Performing arts programmes at NZ universities haven't been spared potential cuts, despite government financial support.
A $12m government injection hasn't been enough to stave off the cuts coming to arts education at Victory University of Wellington (VUW).
Last month's devastating news that the humanities were in the firing line, with whole programmes facing extinction or amputation, was met with an uproar from many - including it being labelled an "unforgivable attack" by VUW theatre lecturer James Wenley, whose department was facing losing half its staff. The Music and languages programmes are also in danger.
The Government stepped in with a timely election-year announcement to offer embattled Universities support, but given VUW have $30m it's looking to save, it's more of a life-preserver than a lifeboat.
Wenley's passionate opinion article here on The Big Idea set the stage for others to take up the fight, including colleagues Dr Nicola Hyland contributing her thoughts to The Spinoff titled Killing the Human in Humanities and David O'Donnell taking the issue to global theatre portal The Theatre Times.
O'Donnell narrates the 50-year history of the programme, and concludes "the proposal to significantly reduce New Zealand’s oldest and largest university Theatre programme must be a reminder of the need to work tirelessly to ensure that the value of performing arts education is recognised by those in power."
Wenley updates the situation.
"Public pressure led to the Government's action to provide additional funding for the tertiary sector. That's round one won, but the battle is far from over.
"Te Herenga Waka Victoria University of Wellington responded by pausing consultation for the change proposal while it seeks applications for voluntary redundancies. Our Vice-Chancellor has indicated the $12 million in additional Government funding for VUW may only be enough to save a third of jobs up for disestablishment.
"Programmes like theatre and music are now in limbo until mid-August when we'll be presented with a revised change proposal. Colleagues at the University of Otago and Massey University are also awaiting news about what is in store for their programmes.
Performing arts programmes at our universities across the country are under grave threat.
It is important that we keep speaking up about the value of arts education. Any cuts would have long-term impacts on our national arts and cultural infrastructure.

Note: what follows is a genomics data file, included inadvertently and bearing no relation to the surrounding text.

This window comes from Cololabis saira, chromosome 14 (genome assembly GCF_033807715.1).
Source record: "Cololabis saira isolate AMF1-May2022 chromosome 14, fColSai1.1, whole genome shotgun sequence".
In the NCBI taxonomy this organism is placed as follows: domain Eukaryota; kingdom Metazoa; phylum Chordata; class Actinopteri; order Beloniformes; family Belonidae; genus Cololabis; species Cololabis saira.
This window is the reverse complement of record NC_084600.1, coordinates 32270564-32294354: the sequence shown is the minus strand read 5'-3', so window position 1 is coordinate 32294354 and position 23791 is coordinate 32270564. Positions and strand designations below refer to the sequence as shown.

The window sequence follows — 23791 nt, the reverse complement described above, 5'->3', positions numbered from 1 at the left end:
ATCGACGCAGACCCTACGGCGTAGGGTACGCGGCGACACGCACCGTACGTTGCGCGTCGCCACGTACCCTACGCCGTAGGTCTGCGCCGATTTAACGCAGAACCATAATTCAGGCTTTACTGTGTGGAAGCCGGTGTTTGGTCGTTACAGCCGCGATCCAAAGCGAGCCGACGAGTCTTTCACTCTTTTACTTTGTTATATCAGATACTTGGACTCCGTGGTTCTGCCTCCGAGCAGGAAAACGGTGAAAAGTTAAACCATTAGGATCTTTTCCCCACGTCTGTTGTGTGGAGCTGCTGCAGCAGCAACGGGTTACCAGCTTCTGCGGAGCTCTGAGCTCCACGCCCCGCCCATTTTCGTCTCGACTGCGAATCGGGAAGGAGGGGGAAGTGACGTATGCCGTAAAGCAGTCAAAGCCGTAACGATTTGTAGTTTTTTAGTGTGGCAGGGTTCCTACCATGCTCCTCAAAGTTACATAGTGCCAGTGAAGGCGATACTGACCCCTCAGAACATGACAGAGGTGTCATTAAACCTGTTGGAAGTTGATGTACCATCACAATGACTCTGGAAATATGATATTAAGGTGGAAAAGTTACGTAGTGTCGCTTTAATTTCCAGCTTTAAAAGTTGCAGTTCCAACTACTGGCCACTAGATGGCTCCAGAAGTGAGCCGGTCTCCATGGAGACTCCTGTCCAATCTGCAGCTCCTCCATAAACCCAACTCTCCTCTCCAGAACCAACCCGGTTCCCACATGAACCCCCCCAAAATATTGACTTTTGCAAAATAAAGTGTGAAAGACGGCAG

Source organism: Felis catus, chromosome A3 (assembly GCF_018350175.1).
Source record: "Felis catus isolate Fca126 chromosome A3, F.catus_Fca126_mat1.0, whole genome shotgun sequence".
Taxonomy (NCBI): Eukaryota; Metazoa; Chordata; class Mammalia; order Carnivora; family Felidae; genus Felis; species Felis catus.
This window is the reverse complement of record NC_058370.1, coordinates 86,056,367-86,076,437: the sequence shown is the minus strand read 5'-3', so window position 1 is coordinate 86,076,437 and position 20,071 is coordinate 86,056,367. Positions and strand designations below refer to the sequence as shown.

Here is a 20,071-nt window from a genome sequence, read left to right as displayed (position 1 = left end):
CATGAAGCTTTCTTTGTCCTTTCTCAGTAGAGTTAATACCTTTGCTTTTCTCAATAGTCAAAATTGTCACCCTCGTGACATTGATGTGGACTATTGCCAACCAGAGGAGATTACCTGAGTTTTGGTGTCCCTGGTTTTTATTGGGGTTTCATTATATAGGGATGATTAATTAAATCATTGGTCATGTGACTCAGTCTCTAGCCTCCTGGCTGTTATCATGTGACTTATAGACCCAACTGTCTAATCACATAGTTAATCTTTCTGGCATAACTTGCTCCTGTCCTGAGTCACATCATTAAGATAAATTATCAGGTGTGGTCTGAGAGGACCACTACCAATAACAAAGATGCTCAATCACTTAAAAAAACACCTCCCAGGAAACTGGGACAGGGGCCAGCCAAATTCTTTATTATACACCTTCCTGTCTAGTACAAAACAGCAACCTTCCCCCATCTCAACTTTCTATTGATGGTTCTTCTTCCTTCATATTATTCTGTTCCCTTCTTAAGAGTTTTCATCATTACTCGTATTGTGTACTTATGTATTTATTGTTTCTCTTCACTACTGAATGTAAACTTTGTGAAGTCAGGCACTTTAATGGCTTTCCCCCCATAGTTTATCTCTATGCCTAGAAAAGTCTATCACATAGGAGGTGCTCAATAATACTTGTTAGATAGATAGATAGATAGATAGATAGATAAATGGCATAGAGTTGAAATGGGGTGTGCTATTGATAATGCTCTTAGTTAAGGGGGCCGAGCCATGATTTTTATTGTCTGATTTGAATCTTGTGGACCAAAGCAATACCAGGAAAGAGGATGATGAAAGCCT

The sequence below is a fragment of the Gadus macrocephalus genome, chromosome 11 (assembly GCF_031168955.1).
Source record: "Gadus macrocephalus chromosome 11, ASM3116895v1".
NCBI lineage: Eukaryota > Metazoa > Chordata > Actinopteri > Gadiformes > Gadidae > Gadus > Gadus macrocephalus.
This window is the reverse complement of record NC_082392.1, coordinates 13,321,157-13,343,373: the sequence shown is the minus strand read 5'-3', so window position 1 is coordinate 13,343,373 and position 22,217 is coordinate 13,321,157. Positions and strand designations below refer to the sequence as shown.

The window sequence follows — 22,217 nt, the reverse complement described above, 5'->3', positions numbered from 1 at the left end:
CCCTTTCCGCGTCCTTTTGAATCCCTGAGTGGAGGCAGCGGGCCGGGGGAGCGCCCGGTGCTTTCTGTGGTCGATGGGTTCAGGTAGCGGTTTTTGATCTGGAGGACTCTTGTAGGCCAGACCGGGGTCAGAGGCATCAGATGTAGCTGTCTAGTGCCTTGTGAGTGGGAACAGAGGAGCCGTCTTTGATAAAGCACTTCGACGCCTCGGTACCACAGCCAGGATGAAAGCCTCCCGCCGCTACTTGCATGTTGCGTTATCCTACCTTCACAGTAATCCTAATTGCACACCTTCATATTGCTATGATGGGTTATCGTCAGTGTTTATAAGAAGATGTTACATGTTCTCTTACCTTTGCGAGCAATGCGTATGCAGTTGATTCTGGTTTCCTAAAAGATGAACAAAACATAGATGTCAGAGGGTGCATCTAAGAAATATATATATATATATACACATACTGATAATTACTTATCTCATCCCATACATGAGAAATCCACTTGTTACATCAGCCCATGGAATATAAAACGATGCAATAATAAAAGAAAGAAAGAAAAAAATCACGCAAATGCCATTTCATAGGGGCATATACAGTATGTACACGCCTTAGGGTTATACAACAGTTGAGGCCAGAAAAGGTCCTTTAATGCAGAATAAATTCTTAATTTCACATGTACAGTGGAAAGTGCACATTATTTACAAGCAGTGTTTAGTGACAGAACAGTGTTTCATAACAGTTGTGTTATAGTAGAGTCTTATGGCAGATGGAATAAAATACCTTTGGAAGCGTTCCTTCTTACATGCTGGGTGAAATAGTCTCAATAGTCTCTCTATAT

"As Circa Theatre puts it, 'with thousands of VUW theatre graduates & staff working, producing, performing and supporting Circa Theatre over the years, their theatre programme is vital for the continued growth of NZ's professional performing arts.'"
Wenley says the VUW facility and students are immensely grateful for the outpouring of support and solidarity from the performing arts community. You only need to look at Wenley's Twitter thread to see the many arts organisations and prominent alumni advocating the programme's importance within the arts ecosystem.
Wenley explains that even with the August axe looming, there's been no let up on the theatre department doing what gives it such a strong reputation.
"This week, the VUW theatre programme is hosting the 'Performing Data in Australasia' symposium - colleagues from Australia have joined theatre staff and industry professionals to explore data-led performance projects.
"On Wednesday, Dr Nicola Hyland shared her work on a MBIE-funded project exploring the representation of emotions in video games, Binge Culture's Joel Baxendale (VUW Grad) walked us through the development of the PickPath app, and we provided an update on the trans-Tasman collaboration between Theatre Aotearoa and AusStage live performance databases.
"We were determined to press ahead with our symposium despite the uncertainty around our theatre programme's future."
Bottom lines are reality - but value is measured in more than just dollars and sense. The fight goes on to ensure that art education can be measured by its true value to this country.